Those who follow closely Saudi and Turkish media these days will witness an intense “undeclared” war of words between the two countries, triggered initially by the change in Turkey’s policy of hostility towards Russia in the aftermath of the failed coup attempt of July 2016, and subsequently carried forward with Turkey’s adoption of the role of “Champion” of the Islamic opposition against the US president’s decision to declare Jerusalem as the capital of Israel.

Turkey’s stance and the escalation of its rhetoric in defence of Jerusalem; the hosting of an emergency summit of the Organization of Islamic Cooperation; and its decision to open an embassy in East Jerusalem – in the midst of a luke-warm response by the Saudis- angered Saudi media, which launched an attack against the Turkish Premier, who they perceive as desiring to strip Saudi Arabia of its traditional role as leader of the Islamic World.

Although the Islamic summit in Istanbul was attended by only 17 Islamic leaders out of 53 Islamic countries, nonetheless, it clearly highlighted the existence of a Saudi-Turkish rivalry over the leadership of the Sunni Muslim community and the division of this community between supporters of Turkey’s leadership and those of Saudi Arabia’s leadership.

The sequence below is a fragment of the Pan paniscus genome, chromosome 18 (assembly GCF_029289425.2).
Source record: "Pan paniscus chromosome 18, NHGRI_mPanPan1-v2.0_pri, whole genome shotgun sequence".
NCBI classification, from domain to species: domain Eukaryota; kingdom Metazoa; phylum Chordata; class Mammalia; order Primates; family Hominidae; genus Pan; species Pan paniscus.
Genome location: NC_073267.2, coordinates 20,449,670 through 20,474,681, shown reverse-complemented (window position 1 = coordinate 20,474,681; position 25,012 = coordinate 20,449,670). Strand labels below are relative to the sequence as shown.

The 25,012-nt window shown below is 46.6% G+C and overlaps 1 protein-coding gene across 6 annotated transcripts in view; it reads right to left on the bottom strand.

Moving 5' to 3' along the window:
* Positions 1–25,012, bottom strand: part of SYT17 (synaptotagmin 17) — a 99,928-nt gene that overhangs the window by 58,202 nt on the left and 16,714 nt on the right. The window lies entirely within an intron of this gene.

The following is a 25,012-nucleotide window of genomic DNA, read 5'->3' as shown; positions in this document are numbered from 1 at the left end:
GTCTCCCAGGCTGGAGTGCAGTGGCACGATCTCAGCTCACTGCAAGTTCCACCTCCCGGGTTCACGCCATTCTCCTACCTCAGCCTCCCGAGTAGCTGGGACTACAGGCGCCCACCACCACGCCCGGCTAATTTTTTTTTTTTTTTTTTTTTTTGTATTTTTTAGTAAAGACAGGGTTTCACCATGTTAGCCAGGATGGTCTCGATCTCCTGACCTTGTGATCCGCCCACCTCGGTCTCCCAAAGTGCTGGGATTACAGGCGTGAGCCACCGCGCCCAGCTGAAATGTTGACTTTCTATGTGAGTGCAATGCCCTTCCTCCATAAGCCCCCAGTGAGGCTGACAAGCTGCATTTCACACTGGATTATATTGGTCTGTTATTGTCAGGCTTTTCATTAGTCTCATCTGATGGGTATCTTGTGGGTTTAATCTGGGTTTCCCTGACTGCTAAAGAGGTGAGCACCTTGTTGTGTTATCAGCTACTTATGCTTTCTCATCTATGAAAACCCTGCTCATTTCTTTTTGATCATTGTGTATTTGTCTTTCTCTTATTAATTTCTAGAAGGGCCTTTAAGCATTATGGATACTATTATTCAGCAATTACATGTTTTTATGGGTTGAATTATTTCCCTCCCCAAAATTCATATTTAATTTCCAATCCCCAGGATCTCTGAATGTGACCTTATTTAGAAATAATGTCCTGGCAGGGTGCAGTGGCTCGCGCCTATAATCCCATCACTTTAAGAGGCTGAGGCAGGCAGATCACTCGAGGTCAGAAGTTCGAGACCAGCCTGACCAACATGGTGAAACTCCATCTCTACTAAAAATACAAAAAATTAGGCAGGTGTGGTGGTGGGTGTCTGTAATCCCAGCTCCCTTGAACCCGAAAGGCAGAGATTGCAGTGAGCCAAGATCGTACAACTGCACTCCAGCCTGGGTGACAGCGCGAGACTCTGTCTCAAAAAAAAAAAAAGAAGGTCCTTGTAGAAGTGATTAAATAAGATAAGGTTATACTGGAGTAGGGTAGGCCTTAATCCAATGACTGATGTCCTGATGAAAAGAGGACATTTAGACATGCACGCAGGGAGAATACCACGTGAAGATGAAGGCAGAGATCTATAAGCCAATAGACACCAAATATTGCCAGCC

The absence of the king of Saudi Arabia and his crown prince from the summit of the Organization of Islamic Cooperation in Istanbul provided President Erdogan with the opportunity to consolidate his position as a leader of Sunni Islam. And to affirm the strong Turkish presence, the Turkish Foreign Minister criticized what he considered as a weak Arab reaction to the US decision, and pointed to the fear by some Arab countries of angering Washington.

A wave of pro-Turkish anger against Saudi Arabia’s position swept across Arab social media sites, who blamed the Saudis for neglecting the Palestinian cause. Talk spread all over these sites of Israeli sources, such as Israel’s Channel 10, saying that Trump’s decision would not have been made without a Saudi-Egyptian green light, and about what Reuters revealed as Saudi pressure to force the Palestinians to accept a new US peace initiative that Trump plans to announce in 2018. These social media posts only served to heighten Saudi ire.